Lagers make a comeback. Session IPAs steal share from their imperialized counterparts. Dogs live with cats!
It’s mass hysteria.
Or, at least, if you’re ready to buy into the latest publicized trend in beer by market research company Mintel, who noted the rise of high ABV beers in recent years. According to their estimate, just 6.6 percent of new beers globally were “high strength” in the early 2000s at an ABV above 6.5 percent. But in recent years, that’s jumped significantly:
- 2012: 14 percent
- 2013: 25 percent
- 2014: 23 percent
Keep in mind those percentages reflect a global growth with new breweries opening nearly every day, so in America in 2013, it could be 25 percent of beers created by the 2,456 and then in 2014 it’s 23 percent from 2,917 breweries, per Brewers Association estimates.
“A potential backlash against this [high strength] trend is almost inevitable because there is far too much high ABV innovation happening,” said Jonny Forsyth, global drinks analyst for Mintel. “Beer remains fundamentally a volume and refreshment beverage and high ABV beers quickly take modern health-conscious consumers over the recommended limit.”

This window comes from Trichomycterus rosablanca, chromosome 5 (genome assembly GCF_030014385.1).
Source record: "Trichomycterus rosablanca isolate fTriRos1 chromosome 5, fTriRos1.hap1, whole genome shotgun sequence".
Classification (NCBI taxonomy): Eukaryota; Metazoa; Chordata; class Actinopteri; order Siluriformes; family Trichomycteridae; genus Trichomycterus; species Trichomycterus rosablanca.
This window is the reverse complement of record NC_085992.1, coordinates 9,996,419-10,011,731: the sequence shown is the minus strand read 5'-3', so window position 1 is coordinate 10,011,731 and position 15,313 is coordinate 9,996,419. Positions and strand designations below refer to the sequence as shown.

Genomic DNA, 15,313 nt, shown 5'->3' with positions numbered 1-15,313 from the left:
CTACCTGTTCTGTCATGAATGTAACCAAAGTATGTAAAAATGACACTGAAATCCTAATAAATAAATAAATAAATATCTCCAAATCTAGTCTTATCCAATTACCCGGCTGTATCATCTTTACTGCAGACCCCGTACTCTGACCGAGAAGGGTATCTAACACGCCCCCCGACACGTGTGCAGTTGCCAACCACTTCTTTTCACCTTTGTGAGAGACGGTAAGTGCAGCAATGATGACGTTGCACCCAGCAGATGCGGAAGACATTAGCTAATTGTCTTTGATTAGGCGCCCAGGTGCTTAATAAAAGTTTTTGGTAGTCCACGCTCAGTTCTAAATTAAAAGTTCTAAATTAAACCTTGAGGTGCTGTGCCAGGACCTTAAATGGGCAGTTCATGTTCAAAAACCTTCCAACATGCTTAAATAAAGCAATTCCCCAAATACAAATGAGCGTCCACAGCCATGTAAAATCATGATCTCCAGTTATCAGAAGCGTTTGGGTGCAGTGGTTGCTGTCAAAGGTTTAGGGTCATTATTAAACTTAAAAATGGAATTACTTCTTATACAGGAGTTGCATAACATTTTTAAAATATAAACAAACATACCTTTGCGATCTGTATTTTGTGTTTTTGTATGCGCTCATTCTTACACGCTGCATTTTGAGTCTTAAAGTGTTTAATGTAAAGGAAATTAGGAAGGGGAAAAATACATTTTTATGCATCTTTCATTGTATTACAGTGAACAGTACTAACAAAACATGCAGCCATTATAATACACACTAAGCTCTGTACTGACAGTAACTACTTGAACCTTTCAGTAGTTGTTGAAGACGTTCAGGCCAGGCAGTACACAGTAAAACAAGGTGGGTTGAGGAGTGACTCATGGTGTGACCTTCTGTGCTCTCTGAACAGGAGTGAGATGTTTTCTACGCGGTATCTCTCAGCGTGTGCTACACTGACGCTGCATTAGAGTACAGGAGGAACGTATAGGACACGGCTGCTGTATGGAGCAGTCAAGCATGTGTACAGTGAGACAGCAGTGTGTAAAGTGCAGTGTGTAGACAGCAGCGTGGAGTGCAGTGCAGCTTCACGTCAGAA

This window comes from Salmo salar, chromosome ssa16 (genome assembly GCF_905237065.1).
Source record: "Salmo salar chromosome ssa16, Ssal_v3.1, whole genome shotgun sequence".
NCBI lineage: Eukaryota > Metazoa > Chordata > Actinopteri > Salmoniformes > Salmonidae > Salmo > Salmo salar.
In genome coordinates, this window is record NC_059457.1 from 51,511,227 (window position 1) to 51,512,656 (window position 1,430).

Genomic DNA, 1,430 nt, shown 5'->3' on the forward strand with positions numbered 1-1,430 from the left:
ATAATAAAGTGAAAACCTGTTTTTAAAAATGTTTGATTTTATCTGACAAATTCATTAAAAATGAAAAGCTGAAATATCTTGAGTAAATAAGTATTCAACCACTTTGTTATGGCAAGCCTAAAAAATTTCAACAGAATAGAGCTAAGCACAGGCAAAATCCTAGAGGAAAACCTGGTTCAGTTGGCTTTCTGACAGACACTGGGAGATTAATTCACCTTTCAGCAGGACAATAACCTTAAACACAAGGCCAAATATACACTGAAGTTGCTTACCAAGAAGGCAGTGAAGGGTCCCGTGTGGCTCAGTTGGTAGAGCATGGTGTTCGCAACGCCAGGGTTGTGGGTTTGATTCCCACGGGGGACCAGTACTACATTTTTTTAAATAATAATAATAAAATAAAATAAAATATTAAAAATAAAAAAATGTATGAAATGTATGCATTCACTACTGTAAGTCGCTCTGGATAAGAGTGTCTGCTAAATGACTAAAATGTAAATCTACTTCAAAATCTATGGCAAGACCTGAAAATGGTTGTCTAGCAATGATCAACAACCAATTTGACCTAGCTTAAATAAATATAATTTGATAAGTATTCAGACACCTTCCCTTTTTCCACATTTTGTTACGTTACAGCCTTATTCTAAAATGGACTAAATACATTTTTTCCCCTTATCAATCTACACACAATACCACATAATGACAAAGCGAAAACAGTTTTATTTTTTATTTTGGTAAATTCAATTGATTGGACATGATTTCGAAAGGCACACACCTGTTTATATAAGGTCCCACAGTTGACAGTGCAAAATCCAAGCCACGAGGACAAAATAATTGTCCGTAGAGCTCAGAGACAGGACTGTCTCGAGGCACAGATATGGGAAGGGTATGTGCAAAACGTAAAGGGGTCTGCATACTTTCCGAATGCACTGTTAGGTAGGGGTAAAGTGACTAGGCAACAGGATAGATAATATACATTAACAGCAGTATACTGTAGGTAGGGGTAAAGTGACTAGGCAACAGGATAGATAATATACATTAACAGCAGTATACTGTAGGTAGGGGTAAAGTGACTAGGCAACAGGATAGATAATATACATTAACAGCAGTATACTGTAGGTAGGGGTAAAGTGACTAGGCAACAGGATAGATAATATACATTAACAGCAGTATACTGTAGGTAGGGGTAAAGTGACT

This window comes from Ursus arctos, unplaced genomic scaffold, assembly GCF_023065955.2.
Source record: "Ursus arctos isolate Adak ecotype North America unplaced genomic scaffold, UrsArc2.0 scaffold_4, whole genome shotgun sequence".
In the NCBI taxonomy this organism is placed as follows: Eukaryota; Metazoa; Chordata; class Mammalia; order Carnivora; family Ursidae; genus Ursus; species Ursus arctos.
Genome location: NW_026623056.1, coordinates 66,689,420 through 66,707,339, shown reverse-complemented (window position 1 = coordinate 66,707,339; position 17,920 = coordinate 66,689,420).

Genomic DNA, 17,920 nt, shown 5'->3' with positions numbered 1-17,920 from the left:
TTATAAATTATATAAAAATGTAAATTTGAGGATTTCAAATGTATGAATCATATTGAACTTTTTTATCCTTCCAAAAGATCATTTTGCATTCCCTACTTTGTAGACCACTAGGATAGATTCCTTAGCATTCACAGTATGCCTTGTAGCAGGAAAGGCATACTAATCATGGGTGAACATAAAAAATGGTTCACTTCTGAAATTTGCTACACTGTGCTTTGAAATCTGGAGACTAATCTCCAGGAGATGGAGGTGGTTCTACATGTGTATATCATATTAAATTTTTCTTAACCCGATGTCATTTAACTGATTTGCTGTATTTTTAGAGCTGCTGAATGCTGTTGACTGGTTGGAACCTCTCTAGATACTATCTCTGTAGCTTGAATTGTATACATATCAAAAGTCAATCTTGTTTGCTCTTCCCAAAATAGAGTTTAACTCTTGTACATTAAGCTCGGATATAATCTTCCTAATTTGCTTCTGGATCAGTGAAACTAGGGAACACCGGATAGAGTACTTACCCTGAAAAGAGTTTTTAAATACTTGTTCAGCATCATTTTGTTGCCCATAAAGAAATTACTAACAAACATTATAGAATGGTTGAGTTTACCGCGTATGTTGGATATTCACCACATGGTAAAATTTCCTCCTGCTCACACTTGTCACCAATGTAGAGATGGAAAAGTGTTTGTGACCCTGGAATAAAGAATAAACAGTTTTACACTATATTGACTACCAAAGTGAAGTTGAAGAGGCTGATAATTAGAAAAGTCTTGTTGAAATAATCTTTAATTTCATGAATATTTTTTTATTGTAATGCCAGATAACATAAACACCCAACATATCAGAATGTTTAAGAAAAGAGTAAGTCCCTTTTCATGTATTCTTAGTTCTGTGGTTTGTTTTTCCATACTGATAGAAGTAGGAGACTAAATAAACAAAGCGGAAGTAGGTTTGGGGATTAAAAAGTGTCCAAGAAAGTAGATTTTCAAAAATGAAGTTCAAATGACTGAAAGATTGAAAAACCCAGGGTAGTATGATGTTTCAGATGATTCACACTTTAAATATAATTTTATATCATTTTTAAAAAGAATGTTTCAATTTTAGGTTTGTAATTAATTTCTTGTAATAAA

While it’s true beer’s success is partially driven by an opportunity for volume-based consumption, it feels a bit risky to contend that a backlash is on its way, especially when high-ABV beers are widely considered some of the best you can find. For example, look at the alcohol by volume of RateBeer’s top twenty-five best beers from their “Best Beer” lists covering 2006 to 2015:
Among the items RateBeer prides itself on is its global user base. Glancing at the website’s top user rankings, it’s easy to see that potential fans for these best beers are coming from all over.
So perhaps reports of high ABV’s death have been greatly exaggerated.